Super Mario Bros. Wonder Review - A Badge Of Honor

  • First Released Oct 20, 2023
  • NS

Super Mario Bros. Wonder single-handedly makes the case that 2D Mario shouldn't be relegated to second-tier status in the modern Mario canon.

Whether Nintendo intended it or not, conventional wisdom tends to sort modern Mario games into something of a mental tier list. The 3D Mario games like Galaxy and Odyssey are the flagship mascot platformers, and 2D Mario games like the New Super Mario Bros. series are somewhat lesser retro throwbacks. Still good, dependable, but less prestigious. It's after years of 2D games languishing in understudy status that Super Mario Bros. Wonder takes center stage--and it delivers such a knockout performance that it makes the argument, implicit or otherwise, that 2D Mario games can be just as vital to the medium as their 3D siblings.

In essence, the Wonder effects that lend Mario Wonder its title can be likened to the planetoids of Super Mario Galaxy--a simple, easily understood hook that gave stage designers carte blanche to be as inventive and strange as they'd like, constantly reinventing the mechanics and subverting expectations. The result once again is a game filled to the brim with delightful little surprises, like unwrapping a series of gifts made just for you, the discerning fan of Mario platforming.

Please use a html5 video capable browser to watch videos.
This video has an invalid file format.
Sorry, but you can't access this content!
Please enter your date of birth to view this video

By clicking 'enter', you agree to GameSpot's
Terms of Use and Privacy Policy

Now Playing: Super Mario Bros. Wonder Video Review

Those Wonder effects extend from the story, which is loose and unobtrusive. Mario and his pals are visiting Prince Florian of the neighboring Flower Kingdom, who's keen to show off his kingdom's greatest treasure, the Wonder Flower. But Bowser crashes the diplomatic event, naturally, and steals the Wonder Flower, transforming himself into a living, floating castle that towers over the kingdom and corrupts everything inside. Premise secured, Mario and company rush to the rescue. The exact scientific effects of Wonder Flowers are never properly explained, but we get the gist well enough: It changes reality in huge, often unexpected ways.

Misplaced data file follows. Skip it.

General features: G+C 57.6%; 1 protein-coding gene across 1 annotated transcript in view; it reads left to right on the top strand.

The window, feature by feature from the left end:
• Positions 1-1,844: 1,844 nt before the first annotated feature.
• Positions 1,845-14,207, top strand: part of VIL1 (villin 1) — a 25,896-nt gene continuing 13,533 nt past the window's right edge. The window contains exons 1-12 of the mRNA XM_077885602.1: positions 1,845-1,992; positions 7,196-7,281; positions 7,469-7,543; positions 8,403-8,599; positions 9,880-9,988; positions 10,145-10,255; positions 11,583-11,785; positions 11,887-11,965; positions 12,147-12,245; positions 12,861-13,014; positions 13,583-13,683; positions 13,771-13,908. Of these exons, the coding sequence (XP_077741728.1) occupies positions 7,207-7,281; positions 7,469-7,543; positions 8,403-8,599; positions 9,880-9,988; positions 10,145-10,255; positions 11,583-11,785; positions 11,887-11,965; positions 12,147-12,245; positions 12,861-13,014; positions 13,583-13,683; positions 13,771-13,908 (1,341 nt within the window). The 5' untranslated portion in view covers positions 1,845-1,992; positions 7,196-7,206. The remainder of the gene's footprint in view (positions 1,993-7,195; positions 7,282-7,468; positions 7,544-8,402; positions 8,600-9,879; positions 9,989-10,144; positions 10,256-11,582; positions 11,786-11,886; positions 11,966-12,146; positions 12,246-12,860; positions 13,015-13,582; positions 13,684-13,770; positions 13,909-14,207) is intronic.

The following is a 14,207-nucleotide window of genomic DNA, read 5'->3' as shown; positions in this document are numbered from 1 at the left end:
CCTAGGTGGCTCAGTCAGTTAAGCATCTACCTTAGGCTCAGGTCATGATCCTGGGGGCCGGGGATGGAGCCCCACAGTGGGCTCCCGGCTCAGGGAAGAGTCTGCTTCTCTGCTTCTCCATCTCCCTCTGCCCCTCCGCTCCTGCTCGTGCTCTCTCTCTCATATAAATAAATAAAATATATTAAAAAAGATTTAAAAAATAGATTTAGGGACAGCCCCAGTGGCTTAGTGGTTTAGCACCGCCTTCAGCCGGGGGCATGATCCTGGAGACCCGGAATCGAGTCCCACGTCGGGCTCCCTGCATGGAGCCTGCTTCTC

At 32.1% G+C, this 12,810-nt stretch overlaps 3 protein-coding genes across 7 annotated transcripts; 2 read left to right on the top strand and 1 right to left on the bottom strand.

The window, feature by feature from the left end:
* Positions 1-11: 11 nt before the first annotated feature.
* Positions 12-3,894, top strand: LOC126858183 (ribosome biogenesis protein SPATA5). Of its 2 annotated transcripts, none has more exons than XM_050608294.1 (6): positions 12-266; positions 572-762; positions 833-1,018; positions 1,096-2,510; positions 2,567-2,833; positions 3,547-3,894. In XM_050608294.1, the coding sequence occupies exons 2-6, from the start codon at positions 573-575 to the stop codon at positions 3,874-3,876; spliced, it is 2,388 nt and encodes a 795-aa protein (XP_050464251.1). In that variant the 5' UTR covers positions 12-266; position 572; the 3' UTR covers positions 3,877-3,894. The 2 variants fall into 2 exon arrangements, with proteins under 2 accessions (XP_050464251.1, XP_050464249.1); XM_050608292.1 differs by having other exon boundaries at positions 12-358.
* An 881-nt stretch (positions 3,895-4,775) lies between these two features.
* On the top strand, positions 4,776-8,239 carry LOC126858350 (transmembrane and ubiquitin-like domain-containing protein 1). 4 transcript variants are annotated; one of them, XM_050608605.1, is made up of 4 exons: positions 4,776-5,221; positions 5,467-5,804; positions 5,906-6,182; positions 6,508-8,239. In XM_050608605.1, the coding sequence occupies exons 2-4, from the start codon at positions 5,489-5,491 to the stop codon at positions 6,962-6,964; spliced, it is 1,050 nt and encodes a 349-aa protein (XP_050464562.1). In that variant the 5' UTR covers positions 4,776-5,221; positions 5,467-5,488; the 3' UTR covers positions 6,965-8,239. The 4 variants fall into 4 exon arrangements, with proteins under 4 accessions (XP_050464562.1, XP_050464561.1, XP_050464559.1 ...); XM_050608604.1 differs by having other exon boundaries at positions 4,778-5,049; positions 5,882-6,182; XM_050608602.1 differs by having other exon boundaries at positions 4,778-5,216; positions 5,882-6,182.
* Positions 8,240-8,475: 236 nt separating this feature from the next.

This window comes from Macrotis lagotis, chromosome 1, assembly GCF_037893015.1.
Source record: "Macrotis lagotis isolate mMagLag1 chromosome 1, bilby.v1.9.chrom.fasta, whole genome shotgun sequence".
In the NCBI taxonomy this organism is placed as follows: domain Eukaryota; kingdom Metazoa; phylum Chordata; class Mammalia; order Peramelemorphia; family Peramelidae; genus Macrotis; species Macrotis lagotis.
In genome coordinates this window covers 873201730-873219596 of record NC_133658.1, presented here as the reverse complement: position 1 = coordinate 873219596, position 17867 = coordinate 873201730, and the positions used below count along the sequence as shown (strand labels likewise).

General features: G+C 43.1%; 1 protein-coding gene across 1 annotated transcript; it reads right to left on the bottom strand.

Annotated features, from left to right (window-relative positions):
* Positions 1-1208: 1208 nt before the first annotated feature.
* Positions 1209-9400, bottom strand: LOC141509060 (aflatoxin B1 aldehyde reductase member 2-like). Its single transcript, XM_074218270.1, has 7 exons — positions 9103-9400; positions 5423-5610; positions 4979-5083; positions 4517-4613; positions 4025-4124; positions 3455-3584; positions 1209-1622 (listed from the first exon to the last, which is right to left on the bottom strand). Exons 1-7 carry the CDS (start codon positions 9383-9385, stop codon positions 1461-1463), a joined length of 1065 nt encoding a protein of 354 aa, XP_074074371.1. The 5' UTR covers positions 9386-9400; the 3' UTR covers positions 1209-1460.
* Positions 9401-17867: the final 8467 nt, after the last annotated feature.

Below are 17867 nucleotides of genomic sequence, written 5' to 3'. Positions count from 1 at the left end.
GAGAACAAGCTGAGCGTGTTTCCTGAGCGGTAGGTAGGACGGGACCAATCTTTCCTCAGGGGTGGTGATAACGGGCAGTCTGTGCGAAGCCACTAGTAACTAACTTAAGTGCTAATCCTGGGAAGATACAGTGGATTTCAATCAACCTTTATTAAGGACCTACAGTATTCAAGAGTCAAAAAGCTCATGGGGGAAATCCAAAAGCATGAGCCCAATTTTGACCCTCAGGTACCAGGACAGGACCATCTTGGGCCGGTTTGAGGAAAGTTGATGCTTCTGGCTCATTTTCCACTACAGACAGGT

That story premise effectively writes Nintendo a blank check for creativity, allowing any flight of fancy to take place for exactly as long or short as it needs to find the fun. In doing so, it recaptures the unpredictable dream-like logic that made the original games so memorable.

One moment, you'll be jumping and spinning your way through a traditional Super Mario stage, and the next you may be transformed into a Goomba and hiding from carnivorous creatures that eat Goombas, or seeing yourself only in silhouette, or bounding along to a rhythmic dance. Some of these are genuinely challenging, while others that are played as a cute joke that provide a quick breather. You never quite know what's coming next.

Very occasionally, a Wonder effect will repeat itself, but this is typically an effect that can support multiple stages. The one memorable exception is very early in the game, when two Bulrush stages follow closely after each other. These stages have you riding on the back of a stampeding herd, and it's a fun gag the first time, but I will admit I felt a little nervous at the repetition coming so early in the game. If they're already repeating ideas, maybe there's less inventiveness than I'd hoped? Luckily that fear abated as I explored further and came across the multitude of varied Wonder effects and stage types.

The variety is aided by the new setting, which also grants the opportunity to come up with tons of new enemy types that fit right into Mario's traditional visual and gameplay aesthetic. We get the return of familiar favorites like Goombas and Boos, along with loads of inventive new additions. Condarts are fast, razor-beaked flyers that charge straight towards you and then stick into the ground or wall. Hoppycats are dangerous spike-shelled foes that jump whenever you do, requiring you to think through your approach more carefully. Mumsies are mummy-like creatures that are invulnerable unless you approach them from behind and give their dangling wrapping a good tug, at which point they unravel into nothing. The list goes on and on.

What's most surprising is that, despite the new enemy types and constant sense of surprise provided by the Wonder Flowers, Super Mario Bros. Wonder never loses its identity as a Mario game. The platforming is as sharp as ever, and the level design functions as a great Mario game even when you miss or choose not to pick up a Wonder Flower. The craftsmanship of the level design shows in the little touches, like how watering one of the kingdom's many magical flowers will make its petals flutter along the wind, awarding you with coins while also subtly drawing your eye toward points of interest.